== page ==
American Press

Tuesday, May 23, 2017
Southwest Louisiana ,

Area officials, lawmakers balk at bills benefiting camp in Calcasieu Parish

Last Modified: Friday, May 19, 2017 8:50 AM

By Jim Beam / American Press

BATON ROUGE — Government agencies, tourism officials and Southwest Louisiana legislators are expressing serious concerns about legislation designed to exempt a worker village in Calcasieu Parish from having to pay local and state hotel-motel taxes.

Senate Bill 244, by Sen. Troy Carter, D-New Orleans, and House Bill 386, by Rep. Chris Broadwater, R-Hammond, are the measures in question. Carter’s bill got out of committee and is awaiting debate in the full Senate. Broadwater’s measure hasn’t been heard by the House Ways and Means Committee.

Carter returned his bill to the calendar Wednesday after Sen. Ronnie Johns, R-Sulphur, told Carter about local concerns, Johns said. Broadwater’s bill will go nowhere because there isn’t time to get it through the legislative process before the session ends on June 8.

Like Johns, Sen. Dan “Blade” Morrish, R-Jennings, and Reps. Mark Abraham, R-Lake Charles; Mike Danahay, D-Sulphur; Stephen Dwight, R-Moss Bluff; and A.B. Franklin, D-Lake Charles, said they oppose the legislation.

Danahay said, “I will oppose anything that takes a dime out of Calcasieu Parish.”

Southland Executive Airport in Carlyss leased the property where the residential facility is located to First Flight Holdings. It then constructed and installed the worker village.

Current law imposes a state sales tax of 5 percent (down to 4 percent on July 1, 2018) on the furnishing of sleeping rooms, cottages or cabins by hotels. Proceeds from the tax go into the state general fund and to 93 statutory dedications for local tourism and economic development entities.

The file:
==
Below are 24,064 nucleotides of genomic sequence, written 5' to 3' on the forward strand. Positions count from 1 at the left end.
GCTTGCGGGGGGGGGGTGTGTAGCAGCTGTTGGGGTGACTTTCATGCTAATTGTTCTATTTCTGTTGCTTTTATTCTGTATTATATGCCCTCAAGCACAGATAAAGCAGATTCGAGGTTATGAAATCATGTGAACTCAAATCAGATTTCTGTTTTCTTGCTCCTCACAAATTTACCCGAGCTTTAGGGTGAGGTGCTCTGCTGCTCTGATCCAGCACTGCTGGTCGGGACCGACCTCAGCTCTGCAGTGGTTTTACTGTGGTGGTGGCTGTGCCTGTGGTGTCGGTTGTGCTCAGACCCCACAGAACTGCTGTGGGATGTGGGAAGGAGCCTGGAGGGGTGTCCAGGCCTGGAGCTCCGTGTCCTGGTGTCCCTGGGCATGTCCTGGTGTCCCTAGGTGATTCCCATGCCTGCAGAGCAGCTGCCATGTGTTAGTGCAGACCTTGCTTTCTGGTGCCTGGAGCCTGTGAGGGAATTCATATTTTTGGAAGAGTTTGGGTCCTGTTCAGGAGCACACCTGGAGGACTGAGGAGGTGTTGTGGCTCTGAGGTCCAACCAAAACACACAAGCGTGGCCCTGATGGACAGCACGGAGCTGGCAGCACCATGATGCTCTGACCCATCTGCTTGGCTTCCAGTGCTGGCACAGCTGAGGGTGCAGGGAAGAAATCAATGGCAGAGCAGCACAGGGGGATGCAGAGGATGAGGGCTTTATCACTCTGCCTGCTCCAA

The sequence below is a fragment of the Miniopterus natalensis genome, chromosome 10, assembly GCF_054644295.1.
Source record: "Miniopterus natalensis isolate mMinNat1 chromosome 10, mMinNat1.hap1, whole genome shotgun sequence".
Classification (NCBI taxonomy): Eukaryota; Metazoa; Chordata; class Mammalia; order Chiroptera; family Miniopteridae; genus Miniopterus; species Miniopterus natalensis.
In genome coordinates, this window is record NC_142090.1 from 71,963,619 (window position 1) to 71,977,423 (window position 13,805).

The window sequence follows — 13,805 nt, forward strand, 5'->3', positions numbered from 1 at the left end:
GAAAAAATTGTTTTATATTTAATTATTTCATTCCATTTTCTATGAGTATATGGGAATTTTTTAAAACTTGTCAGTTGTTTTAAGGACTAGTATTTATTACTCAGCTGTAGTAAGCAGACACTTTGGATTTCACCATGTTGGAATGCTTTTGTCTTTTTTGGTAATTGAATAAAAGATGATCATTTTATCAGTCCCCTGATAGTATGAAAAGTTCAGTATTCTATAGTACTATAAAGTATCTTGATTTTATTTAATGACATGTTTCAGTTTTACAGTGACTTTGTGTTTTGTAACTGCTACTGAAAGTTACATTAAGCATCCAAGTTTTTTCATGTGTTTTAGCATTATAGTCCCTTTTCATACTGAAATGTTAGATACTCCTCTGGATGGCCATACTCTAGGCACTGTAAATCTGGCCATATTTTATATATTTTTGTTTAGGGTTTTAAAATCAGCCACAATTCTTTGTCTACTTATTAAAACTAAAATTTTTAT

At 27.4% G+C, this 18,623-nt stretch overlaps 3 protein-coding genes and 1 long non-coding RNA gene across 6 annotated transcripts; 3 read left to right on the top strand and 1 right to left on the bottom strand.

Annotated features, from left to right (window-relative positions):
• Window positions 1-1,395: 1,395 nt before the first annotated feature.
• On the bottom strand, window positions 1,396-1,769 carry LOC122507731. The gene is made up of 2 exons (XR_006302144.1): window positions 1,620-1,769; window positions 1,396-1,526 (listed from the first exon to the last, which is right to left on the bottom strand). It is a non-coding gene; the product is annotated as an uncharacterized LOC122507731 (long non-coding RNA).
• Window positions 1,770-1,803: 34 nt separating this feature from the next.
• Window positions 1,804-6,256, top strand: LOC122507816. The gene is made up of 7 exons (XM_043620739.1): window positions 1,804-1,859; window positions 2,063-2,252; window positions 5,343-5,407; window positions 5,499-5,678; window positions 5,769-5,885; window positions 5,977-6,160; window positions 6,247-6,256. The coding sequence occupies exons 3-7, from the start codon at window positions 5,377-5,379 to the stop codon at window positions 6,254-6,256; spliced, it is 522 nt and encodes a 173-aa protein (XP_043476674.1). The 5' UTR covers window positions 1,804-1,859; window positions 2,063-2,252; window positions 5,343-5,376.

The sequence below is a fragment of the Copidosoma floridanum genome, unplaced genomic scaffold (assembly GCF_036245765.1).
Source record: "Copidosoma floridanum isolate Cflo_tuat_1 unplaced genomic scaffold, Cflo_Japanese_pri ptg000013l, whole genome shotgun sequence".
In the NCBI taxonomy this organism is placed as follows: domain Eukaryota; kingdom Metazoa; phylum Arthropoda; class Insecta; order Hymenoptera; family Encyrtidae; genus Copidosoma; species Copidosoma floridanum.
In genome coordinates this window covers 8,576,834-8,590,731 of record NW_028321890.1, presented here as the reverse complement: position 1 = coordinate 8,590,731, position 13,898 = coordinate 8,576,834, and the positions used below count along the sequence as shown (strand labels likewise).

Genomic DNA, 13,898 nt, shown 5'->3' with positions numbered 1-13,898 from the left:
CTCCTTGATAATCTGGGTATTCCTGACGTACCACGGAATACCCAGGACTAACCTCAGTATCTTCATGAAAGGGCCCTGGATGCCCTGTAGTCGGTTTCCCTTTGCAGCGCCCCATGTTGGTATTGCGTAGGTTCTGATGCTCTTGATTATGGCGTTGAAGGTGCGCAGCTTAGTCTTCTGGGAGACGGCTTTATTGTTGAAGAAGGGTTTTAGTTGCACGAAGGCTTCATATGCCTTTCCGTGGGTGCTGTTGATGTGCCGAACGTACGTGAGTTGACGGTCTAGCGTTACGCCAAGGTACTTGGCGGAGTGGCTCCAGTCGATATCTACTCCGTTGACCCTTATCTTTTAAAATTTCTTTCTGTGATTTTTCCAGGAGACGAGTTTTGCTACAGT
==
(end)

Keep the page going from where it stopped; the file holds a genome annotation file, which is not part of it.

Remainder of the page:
In Calcasieu Parish some of the money is used to pay off bonds sold to finance construction.

Johns said dedications from the tax go to the School Board, Police Jury, Sheriff’s Office, the Southwest Louisiana Convention & Visitors Bureau, the West-Cal Arena, McNeese State University, Sowela Technical Community College and the Lake Charles Civic Center.

Resolutions and letters from most of those agencies express their concerns about the possible effects if the legislation were approved.

Russell “Rusty” Stutes Jr., a Lake Charles attorney who does legal work for the Police Jury and School Board, and Mark McMurry, a consultant for the visitors bureau, said they were surprised a bill affecting one locality could get this far in the face of local opposition. It indicates someone is playing political games, they said.

Mancuso in a letter said, “The creation of these (worker) camps will undoubtedly require additional law enforcement services. ... It seems unfair to exempt those who benefit financially from the camps from paying their fair share of the taxes that will be used to provide a law enforcement response to the problems the camps will likely cause.”

Bryan Beam, Calcasieu Parish administrator, expressed the Police Jury’s concerns in a letter. The bills, he said, “would set a bad precedent and eliminate a critical and existing revenue stream that provides a diverse set of services and amenities to Calcasieu Parish.”

School Superintendent Karl Bruchhaus said, “Temporary housing may become more prevalent in the parish as additional projects begin with as many as 12,000 beds, so it is very important that we set a standard, putting them on an even playing field with all of our hotels/motels here that have invested, knowing that they would be subject to our taxes.”

The visitor’s bureau in a resolution said the bills “set a horrible precedent and would exempt anyone where an employer is paying the bill from the obligation of occupancy and sales taxes when staying at any hotel.”

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